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A Few Things I’ve Learned After Serving with Americorps

By: Carlee

This summer, I had the opportunity to serve the children of my community as VISTA (Volunteers in Service to America) through Americorps. According to, AmeriCorps is a network of national service programs, made up of three primary programs that each take a different approach to improving lives and fostering civic engagement (for a more in-depth explanation, click here:

Yes Network Logo

Under Americorps, there are about 21,600 sites that VISTAS serve around the United States. I served with The Yes Network of Central Minnesota. The Yes Network is dedicated to creating vibrant, loving, prosperous neighborhoods through their presence and engagement with children, families, and the communities in which they live.

The project I was involved in was the Summer Food Program, which included 7 VISTAS. We provided any children in our assigned neighborhoods with breakfast and lunch, Monday through Friday. Along with that, we hired a few older kids to help assist us in our goal while learning valuable leadership skills before they decide to enter the workforce. Lastly, we worked with so many dedicated, kind-hearted people to help assist us in our programming, including an art team, a soccer team, a musician, an improv team, and more.

Here’s just a few things I learned while serving as a VISTA:

Slip and Slide summer fun - YES Network

1) Just asking simple questions about a child’s life can spark a wildfire of conversation.

A simple “What did you do this weekend,” “Have you seen Incredibles 2 yet,” or “What is your favorite song,” can start a conversation that has everyone engaged. As you talk about these things that are very important/exciting to these children, the smile on their face is a sure sign that they are feeling important and heard.

2) Sometimes you have to let your guard down and act just as goofy as your kids are.

Kids will laugh at pretty much anything. I mean anything. Even if that means you crazily chasing them around acting like you’re gonna catch them..... and then tripping on your own foot, therefore face planting it into the grass.

3) Ask them, don’t tell them.

There is so much power in giving the kids a choice. It was actually way harder to grasp this concept than I thought. It has become natural to feel like a superior because we are older when interacting with children. Instead, we need to see children more equally to ourselves. One way we did this during the summer was by asking the kids everyday what game they wanted to play instead of planning one by ourselves. We also gave them a choice of participating in the game, in the art project, or in the project our guest brought for the day. One tool that helped when the children had conflict was to give them a choice on how to resolve their conflict, for example, “Do you have any ideas on how to avoid arguing when the ball goes out of bounds?” By doing this, they can practice making their own creative solutions while also giving them a sense of independence.

4) Orange is not very flattering color for me to wear.

I sported a bright orange T-shirt all summer long, and I was the first one to say that orange is definitely not a color I should be wearing. My coworkers felt the same way.

5) Patience is so important when working with kids.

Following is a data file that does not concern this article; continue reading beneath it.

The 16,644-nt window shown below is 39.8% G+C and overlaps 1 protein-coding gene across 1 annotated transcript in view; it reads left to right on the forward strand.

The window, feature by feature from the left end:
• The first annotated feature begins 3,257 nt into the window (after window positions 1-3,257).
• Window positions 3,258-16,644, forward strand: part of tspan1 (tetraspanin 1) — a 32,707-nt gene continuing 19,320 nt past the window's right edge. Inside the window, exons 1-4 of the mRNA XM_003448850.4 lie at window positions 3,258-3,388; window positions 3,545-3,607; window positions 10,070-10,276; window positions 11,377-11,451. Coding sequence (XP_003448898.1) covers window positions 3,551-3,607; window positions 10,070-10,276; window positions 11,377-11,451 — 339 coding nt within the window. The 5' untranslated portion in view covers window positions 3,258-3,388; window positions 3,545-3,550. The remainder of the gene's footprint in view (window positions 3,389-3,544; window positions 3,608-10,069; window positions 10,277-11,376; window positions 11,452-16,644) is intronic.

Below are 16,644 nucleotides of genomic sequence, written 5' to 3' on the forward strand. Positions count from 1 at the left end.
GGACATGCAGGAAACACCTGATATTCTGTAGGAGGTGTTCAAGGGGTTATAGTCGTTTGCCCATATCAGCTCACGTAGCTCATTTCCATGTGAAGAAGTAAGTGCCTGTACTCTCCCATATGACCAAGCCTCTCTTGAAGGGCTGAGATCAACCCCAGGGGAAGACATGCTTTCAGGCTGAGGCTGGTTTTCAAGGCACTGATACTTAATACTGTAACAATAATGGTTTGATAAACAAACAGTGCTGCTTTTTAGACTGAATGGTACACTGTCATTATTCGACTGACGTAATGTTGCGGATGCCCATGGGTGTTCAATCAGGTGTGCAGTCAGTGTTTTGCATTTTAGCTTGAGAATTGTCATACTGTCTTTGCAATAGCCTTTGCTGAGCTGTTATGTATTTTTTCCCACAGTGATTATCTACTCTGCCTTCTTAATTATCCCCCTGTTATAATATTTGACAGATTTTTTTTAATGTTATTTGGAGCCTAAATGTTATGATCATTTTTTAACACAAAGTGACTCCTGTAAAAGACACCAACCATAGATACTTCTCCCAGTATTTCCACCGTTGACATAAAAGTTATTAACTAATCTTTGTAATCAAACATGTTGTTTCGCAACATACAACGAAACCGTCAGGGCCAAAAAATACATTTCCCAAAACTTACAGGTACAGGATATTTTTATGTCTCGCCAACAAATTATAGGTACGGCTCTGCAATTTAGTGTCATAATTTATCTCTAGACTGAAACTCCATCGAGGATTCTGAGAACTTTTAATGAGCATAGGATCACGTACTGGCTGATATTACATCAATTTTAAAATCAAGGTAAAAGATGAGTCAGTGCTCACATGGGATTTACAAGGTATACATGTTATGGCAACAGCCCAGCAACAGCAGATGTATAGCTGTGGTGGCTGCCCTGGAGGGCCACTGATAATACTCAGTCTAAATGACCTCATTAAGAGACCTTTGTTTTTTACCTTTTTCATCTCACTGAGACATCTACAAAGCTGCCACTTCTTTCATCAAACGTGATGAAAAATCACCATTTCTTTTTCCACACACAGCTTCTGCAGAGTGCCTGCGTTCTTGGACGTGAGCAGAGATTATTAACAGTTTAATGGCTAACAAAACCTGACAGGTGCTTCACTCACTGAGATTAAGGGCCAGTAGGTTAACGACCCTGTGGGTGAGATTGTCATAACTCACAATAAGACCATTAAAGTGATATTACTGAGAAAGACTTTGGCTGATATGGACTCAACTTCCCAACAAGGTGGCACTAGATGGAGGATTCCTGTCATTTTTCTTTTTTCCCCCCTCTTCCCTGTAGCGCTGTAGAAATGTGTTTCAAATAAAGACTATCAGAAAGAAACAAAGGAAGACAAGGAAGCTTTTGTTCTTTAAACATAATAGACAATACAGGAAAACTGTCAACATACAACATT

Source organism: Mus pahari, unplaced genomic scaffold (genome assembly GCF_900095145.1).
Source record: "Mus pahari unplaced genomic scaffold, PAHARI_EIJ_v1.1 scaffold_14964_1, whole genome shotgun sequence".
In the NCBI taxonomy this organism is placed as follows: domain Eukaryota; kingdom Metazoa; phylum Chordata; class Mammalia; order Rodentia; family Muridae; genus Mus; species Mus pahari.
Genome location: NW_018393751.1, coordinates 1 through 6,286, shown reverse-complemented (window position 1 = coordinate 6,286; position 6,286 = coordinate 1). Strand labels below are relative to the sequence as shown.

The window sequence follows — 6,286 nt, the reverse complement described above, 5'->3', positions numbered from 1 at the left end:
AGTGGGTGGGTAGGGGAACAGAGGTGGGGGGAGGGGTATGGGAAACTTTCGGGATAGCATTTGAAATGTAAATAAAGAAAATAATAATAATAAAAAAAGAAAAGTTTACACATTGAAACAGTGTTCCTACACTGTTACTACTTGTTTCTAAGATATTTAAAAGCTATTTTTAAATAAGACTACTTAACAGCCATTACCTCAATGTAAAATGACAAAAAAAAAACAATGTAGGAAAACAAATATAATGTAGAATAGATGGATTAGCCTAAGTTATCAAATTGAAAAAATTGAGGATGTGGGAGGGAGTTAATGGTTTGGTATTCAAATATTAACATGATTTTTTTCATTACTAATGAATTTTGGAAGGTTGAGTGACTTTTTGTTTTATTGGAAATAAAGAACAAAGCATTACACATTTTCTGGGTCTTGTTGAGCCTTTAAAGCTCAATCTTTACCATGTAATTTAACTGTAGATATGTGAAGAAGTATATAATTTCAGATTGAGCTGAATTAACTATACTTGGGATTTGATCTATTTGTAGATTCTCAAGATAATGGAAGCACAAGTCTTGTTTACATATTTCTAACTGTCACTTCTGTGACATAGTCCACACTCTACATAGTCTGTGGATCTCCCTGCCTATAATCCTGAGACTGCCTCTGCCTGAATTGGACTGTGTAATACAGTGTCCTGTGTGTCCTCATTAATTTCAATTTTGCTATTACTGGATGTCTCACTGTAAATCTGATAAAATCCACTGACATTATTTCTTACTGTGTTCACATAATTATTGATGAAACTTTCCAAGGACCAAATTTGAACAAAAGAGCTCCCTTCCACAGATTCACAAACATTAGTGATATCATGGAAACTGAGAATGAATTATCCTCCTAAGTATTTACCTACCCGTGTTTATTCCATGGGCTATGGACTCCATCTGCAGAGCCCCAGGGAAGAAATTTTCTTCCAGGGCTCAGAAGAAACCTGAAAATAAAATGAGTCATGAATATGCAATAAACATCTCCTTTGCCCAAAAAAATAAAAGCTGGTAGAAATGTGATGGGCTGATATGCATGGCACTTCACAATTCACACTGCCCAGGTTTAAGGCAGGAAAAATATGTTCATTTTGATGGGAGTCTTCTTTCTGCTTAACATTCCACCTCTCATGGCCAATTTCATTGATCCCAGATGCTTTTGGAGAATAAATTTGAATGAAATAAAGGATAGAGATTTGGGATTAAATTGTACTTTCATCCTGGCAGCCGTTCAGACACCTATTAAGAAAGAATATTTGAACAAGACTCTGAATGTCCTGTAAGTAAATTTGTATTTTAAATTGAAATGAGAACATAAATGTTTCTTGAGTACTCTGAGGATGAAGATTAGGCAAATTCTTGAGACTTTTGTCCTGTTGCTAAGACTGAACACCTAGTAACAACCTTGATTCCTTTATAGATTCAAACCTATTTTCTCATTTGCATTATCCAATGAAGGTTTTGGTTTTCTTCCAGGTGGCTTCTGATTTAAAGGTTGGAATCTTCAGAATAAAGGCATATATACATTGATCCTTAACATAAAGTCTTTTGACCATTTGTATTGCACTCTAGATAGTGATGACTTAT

Children are getting to explore and try new things frequently. Because of this, they are still practicing their basic schema during everyday tasks, which will grow more complex as they get older. Letting them serve the food might be a slow and tedious process, but being patient will help them practice these skills and improve their efficiency later in life.

6) Instill in children that it’s okay not be okay.

We are all human, and all humans feel various emotions. It’s human nature to not feel happy sometimes. When a child is mad or sad, we shouldn’t approach the situation like they shouldn’t feel that way. Instead, we should brainstorm healthy ways to deal with those emotions. I learned to ask how they were feeling by having them give me a thumbs up, thumbs in the middle, or thumbs down. If they put their thumbs in the middle or down, I would assure them that their feelings were valid, and then ask them if they wanted to talk. From there, we can find healthy coping strategies to deal with their emotions, leading them away from destructive behavior. It could be as simple as shooting basketballs for five minutes alone, taking a walk, or going home for a second to see mom.

7) The children concluded this was the “best summer ever.”

It’s amazing what a little time and effort can do for these children. Even two hours a day of play can impact a childhood. The children came running everyday as soon as they saw my car pull up, eagerly standing by my trunk to pull out the ball bags, chalk, crafts, and activities I had brought for the day. Sometimes they just need a bouncy ball to play four square, a person to twirl the jump rope, or a soccer ball to start a game in the grass behind the parking lot. It keeps them playing with their peers at home, decreasing the chance that they could get into trouble. Plus they constantly remind you that “it’s the best summer EVER!”

Supporting the kids of YES Network

The Yes Network in Central Minnesota is an amazing grassroots organization and a constructive opportunity for the children and families of St. Cloud. I highly recommend you checking out more information about the ways they have been impacting our community, and even the ways you can get involved! Find more information at their website:


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